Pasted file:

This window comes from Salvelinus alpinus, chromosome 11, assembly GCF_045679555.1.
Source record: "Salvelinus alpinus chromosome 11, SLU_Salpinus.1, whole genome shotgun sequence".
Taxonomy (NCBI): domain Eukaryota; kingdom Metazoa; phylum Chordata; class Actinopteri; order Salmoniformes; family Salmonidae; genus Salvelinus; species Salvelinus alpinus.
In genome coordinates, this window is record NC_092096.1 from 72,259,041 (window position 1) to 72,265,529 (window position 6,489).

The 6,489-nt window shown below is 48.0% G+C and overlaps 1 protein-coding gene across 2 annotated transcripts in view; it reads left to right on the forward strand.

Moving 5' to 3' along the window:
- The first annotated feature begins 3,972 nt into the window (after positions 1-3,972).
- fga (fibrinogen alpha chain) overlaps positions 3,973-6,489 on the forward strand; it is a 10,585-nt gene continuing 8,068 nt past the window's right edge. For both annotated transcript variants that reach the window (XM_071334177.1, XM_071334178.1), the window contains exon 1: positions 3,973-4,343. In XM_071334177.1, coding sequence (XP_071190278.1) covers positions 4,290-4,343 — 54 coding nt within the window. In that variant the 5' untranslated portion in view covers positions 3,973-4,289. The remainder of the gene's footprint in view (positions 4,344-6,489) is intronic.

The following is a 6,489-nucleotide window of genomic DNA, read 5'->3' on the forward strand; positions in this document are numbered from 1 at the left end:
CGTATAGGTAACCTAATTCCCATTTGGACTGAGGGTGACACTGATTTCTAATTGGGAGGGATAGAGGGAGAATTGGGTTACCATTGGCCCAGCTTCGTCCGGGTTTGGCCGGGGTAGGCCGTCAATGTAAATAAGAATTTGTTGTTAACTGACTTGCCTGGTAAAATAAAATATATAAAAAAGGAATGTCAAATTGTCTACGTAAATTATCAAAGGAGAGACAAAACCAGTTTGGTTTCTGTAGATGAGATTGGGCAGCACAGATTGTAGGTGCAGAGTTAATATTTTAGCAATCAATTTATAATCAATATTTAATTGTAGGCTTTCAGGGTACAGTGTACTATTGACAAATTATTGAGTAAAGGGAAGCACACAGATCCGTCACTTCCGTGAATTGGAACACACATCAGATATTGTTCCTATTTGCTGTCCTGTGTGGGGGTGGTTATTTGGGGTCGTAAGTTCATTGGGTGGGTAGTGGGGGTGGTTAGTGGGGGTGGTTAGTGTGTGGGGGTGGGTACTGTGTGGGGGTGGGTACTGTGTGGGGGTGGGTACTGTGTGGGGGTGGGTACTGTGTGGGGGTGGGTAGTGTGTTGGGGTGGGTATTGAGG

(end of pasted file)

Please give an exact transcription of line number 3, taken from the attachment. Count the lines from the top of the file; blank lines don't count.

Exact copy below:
Taxonomy (NCBI): domain Eukaryota; kingdom Metazoa; phylum Chordata; class Actinopteri; order Salmoniformes; family Salmonidae; genus Salvelinus; species Salvelinus alpinus.